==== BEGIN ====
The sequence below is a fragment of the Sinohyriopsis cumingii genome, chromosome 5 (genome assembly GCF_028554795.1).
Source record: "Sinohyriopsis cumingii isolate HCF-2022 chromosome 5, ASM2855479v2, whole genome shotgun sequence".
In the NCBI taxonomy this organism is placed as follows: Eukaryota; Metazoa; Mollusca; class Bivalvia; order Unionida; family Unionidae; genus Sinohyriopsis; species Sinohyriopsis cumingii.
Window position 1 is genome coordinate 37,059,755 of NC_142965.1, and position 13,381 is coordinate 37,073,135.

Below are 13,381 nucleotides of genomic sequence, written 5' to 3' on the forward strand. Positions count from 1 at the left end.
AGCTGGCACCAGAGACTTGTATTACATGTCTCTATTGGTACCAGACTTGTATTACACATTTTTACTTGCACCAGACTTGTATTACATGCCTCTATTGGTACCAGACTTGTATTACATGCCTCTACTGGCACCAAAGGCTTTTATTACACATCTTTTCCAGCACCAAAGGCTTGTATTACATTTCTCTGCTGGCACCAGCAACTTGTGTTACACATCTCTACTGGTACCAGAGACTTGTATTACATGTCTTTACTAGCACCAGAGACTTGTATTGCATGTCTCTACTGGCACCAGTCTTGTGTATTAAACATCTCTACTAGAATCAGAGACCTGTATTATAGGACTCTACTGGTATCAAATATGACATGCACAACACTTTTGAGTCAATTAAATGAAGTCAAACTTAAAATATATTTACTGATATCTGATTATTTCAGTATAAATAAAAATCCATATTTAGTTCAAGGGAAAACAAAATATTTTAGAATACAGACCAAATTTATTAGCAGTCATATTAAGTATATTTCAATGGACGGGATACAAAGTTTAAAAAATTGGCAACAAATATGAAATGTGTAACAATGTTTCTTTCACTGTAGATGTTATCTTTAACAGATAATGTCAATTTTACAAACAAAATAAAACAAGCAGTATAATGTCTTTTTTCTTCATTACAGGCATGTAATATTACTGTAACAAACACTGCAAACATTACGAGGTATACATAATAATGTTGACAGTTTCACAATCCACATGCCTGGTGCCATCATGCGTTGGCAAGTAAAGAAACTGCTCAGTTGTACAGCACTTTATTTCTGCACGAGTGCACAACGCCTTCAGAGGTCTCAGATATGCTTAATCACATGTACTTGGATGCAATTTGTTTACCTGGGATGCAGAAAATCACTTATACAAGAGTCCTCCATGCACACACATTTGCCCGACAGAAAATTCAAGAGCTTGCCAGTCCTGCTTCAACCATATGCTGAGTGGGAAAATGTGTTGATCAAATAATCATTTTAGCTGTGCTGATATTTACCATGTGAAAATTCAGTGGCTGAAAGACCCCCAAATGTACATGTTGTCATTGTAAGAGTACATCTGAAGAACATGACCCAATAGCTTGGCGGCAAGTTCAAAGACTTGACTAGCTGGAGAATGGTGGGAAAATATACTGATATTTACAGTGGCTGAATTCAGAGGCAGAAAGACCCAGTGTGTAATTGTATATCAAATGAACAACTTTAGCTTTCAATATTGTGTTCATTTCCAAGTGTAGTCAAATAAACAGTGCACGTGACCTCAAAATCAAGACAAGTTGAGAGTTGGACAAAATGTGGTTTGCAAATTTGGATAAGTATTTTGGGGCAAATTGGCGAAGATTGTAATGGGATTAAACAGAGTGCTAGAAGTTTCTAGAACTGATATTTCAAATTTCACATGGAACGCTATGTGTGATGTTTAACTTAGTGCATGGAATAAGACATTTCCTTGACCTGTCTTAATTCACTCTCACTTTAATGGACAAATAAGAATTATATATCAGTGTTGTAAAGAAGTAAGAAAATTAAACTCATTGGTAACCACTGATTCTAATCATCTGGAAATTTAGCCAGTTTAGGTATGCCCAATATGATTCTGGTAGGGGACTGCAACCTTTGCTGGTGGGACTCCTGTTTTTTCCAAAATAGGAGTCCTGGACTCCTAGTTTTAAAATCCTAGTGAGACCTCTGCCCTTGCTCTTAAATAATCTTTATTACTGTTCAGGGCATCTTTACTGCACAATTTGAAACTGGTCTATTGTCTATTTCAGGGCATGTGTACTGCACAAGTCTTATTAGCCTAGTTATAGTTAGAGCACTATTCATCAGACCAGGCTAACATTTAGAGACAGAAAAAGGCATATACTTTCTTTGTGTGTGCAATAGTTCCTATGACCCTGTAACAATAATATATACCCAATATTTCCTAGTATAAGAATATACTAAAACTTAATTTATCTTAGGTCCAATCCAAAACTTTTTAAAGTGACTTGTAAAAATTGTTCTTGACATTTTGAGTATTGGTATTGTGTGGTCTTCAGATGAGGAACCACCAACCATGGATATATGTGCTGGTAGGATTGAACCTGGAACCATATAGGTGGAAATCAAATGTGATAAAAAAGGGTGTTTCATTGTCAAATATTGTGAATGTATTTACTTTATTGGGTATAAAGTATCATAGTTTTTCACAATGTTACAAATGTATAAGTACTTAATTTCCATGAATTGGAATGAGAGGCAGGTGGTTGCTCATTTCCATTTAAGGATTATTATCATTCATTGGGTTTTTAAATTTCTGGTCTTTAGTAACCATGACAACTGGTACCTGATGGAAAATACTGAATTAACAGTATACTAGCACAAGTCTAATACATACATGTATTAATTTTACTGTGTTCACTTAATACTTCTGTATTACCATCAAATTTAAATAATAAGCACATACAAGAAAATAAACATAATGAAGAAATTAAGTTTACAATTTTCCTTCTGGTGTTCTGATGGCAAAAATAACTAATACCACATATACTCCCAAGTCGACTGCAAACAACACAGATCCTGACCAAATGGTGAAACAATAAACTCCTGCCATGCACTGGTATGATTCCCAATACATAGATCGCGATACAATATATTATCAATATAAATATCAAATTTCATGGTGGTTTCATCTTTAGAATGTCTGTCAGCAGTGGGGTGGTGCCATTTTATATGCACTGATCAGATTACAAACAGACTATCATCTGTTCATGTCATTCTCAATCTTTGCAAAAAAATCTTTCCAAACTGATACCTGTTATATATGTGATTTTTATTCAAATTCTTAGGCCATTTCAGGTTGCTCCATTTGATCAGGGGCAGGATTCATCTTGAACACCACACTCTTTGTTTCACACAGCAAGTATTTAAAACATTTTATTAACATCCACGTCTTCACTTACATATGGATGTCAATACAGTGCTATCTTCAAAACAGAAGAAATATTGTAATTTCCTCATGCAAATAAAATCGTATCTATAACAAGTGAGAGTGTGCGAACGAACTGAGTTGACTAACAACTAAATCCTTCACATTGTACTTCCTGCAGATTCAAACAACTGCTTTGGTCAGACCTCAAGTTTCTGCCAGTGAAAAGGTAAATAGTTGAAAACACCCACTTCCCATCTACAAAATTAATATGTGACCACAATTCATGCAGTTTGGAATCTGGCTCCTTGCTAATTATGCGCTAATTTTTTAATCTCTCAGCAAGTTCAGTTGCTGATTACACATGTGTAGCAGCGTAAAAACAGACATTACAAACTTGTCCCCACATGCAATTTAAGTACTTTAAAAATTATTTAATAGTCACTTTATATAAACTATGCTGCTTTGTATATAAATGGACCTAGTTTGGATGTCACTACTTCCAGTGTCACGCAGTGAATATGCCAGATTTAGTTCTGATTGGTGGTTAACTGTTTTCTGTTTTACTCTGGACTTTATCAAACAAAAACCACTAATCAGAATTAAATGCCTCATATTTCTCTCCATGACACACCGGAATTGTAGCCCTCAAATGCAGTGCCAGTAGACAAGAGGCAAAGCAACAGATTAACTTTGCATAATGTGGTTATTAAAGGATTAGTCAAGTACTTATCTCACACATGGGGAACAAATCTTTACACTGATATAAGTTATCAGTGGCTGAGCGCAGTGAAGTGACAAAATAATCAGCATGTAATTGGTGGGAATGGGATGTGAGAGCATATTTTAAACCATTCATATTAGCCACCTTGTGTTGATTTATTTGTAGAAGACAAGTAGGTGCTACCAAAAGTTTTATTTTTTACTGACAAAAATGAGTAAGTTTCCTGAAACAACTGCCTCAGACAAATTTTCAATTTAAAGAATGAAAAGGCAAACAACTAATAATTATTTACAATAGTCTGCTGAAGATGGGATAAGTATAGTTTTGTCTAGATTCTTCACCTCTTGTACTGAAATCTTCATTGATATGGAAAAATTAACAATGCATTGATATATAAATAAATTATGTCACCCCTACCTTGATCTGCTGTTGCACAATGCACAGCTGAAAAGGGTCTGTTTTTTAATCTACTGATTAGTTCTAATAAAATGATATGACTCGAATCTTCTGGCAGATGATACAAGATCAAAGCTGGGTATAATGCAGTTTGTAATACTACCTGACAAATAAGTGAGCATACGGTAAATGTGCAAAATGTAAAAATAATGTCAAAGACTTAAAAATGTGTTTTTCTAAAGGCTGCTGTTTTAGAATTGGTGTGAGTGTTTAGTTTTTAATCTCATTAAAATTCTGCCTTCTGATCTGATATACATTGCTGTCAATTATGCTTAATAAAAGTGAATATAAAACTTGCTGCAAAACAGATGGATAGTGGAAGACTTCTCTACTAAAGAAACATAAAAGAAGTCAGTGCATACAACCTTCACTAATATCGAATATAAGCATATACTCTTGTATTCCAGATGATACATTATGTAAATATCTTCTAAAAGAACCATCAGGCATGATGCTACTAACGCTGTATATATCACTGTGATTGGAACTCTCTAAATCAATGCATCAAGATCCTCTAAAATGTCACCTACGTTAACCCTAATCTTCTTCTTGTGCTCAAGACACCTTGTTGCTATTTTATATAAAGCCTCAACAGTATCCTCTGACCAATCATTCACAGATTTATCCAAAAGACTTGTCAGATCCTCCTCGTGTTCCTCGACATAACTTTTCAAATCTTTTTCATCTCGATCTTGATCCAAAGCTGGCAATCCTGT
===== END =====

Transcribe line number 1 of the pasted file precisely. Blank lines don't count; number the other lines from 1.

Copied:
The sequence below is a fragment of the Sinohyriopsis cumingii genome, chromosome 5 (genome assembly GCF_028554795.1).